Krafton, the company behind PUBG: Battlegrounds and PUBG: Mobile, has filed a lawsuit against developer Garena, alongside Apple and Google, seeking damages for what it calls a ” widespread and willful copyright infringement” by a number of games available on iOS and Android. the app stores which he sees as PUBG clones.
Specifically, Krafton (thanks TechCrunch) is targeting the continued availability of Garena’s Free Fire games – which it calls “unlicensed thinly veiled versions of Battlegrounds” – the original Free Fire having already been the subject of a legal challenge. by PUBG Developer.
Free Fire: Battlegrounds, as Garena’s game was rather shamelessly known at the time of the initial trial, launched for mobile devices shortly after PUBG’s release in 2017 (PUBG Mobile arrived the following year) and the initial trial de Krafton, who accused Garena of copying key elements of his game, led to an agreement between the two companies in Singapore.
But above all, no licensing agreement was concluded between the two parties, nor was Garena authorized to “sell or distribute games infringing [Krafton’s] copyright” in the United States. As such, Krafton is now filing a lawsuit against Garena in US courts, targeting the original Free Fire, still available on the iOS and Google app stores, and the recent Free Fire MAX .
Krafton’s lawsuit argues that because this second game offers the same user experience as its predecessor, it once again infringes its PUBG copyright by “extensively copying many elements” from PUBG Battlegrounds – including its gameplay mechanic. ‘air drop’ opening, its gameplay structure and game play, plus “the combination and selection of unique weapons, armor and items, locations and the overall choice of color schemes, materials and textures”.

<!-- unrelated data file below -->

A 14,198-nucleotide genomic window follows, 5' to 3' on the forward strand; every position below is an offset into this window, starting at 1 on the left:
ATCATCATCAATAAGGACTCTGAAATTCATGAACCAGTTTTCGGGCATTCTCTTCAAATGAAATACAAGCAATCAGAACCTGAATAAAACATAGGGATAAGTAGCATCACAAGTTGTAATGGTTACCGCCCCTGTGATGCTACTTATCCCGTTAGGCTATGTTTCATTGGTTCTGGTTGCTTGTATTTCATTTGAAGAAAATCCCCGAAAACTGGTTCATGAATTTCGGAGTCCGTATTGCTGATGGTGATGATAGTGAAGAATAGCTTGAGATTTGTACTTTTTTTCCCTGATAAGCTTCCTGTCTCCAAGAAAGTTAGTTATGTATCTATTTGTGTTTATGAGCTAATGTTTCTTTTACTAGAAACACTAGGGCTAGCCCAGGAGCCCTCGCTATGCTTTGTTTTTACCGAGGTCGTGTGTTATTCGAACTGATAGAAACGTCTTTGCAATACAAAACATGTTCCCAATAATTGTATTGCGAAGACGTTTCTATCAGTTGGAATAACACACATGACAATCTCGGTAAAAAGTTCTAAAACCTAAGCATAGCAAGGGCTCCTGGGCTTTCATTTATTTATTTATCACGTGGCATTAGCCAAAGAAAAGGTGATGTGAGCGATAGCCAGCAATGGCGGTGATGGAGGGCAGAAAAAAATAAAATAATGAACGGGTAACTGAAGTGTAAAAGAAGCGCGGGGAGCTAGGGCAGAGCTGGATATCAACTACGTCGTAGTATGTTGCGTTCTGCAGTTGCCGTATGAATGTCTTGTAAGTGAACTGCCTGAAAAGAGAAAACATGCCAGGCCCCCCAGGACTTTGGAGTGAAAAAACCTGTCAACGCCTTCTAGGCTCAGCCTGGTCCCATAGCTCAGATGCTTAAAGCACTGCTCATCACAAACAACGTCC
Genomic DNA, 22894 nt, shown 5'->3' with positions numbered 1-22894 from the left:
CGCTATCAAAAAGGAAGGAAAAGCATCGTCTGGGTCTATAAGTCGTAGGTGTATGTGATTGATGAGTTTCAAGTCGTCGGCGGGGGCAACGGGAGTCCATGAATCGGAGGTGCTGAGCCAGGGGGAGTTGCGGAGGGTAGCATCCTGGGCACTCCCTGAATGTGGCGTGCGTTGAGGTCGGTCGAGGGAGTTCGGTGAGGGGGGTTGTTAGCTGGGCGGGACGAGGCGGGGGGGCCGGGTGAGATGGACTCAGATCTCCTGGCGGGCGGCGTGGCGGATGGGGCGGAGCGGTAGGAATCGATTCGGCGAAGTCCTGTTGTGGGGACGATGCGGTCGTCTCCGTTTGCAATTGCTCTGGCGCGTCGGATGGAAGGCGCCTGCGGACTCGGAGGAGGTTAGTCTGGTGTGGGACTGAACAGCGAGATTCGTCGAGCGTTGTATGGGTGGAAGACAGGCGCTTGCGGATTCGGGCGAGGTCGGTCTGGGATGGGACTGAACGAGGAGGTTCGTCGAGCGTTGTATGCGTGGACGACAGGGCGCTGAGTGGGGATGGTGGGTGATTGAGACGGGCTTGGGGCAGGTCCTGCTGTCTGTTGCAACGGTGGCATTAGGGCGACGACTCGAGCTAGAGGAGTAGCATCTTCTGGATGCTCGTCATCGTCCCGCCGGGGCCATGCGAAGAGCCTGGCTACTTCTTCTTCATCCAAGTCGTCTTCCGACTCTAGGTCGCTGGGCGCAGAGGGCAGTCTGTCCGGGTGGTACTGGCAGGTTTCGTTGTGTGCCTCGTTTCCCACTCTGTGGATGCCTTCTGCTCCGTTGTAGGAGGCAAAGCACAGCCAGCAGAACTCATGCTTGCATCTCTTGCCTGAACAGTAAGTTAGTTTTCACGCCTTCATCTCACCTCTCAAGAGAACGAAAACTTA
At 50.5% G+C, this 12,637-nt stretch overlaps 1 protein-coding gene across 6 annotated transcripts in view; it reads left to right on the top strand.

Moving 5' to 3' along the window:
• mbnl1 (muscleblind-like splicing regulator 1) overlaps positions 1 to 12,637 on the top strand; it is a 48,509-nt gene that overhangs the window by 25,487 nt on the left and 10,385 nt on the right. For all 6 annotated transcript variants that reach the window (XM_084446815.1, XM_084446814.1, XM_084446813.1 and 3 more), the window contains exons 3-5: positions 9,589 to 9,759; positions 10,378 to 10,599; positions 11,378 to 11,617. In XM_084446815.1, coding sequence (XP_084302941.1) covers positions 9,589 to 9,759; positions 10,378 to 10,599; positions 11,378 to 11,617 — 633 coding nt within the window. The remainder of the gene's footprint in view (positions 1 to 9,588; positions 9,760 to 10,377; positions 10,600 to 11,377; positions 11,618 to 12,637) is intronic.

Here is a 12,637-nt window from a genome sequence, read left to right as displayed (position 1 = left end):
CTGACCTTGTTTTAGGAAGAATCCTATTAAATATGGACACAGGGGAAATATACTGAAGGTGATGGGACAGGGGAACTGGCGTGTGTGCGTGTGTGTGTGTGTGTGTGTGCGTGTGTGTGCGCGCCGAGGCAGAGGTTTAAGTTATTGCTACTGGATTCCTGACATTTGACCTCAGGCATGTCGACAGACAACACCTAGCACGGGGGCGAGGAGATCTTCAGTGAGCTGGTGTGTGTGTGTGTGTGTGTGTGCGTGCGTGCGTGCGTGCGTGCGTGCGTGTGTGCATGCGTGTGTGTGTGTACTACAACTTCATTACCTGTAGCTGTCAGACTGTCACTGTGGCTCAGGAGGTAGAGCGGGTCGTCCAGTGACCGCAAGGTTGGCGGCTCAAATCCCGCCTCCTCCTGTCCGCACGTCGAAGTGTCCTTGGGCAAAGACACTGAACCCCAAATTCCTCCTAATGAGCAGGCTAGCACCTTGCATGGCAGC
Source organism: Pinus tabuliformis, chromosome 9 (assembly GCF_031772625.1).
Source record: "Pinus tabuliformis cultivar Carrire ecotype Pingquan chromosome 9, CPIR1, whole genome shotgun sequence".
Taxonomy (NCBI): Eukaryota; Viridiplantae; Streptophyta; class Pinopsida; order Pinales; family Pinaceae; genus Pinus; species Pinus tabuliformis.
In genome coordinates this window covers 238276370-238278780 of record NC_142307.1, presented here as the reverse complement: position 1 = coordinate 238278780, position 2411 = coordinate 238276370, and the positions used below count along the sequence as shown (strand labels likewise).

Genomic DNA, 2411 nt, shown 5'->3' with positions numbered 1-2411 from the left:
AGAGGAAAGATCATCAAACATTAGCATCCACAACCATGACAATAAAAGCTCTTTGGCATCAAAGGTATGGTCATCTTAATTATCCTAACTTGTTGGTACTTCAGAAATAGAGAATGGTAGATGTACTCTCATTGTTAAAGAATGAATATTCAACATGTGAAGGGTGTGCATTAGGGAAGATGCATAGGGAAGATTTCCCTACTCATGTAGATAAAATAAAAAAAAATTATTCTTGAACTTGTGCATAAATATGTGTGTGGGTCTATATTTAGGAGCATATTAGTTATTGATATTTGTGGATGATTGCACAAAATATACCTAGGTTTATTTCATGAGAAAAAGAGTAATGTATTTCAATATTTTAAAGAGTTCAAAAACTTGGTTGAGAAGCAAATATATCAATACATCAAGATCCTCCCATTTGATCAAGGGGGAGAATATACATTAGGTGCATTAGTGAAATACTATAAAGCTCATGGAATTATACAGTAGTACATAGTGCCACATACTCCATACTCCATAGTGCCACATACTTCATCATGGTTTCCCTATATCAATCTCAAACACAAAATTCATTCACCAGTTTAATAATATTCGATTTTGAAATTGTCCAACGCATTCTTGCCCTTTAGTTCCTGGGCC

Krafton claims that Garena’s copyright-infringing titles have grossed “hundreds of millions of dollars” worldwide since they were launched at PUBG’s expense, and is suing Apple and Google in its lawsuit for alleging refused to remove the game from their app stores, despite legal demands to do so in December. He adds that the tech giants benefit directly from the sales of Free Fire given their reduction in all revenue made through their respective app stores.
That’s not quite the end of Krafton’s legal targets, however; Furthermore, he is suing Google for refusing to remove YouTube videos featuring Free Fire – claiming that these also infringe his PUBG copyrights. It also states that YouTube hosts a Chinese feature film, titled BiuBiuBiu, which is “nothing more than a live-action dramatization of Battlegrounds in blatant violation.”
Krafton seeks damages from all three parties for direct, contributory, and indirect copyright infringement (as well as YouTube for contributory and indirect copyright infringement) and asserts that it is entitled to the profits made by Apple and Google regarding Free Fire “for amounts to be proven at trial”.
Clone titles have, of course, continued to be a problem on mobile devices, with Krafton (or PUBG Corp as it was then known) also taking legal action against NetEase in 2018, accusing two of its titles – Rules of Survival and Knives Out – to deliberately copy gameplay and aesthetics from PUBG in an effort to “profit from deception”.
This week also saw more kerfuffles over unscrupulous clones as copies of popular daily puzzle game Wordle began flooding mobile app stores, crammed with ads and in-app purchases along the way. In this case, however, following very public criticism from everyone involved, Apple and Google began moving quickly to remove the clones from their stores.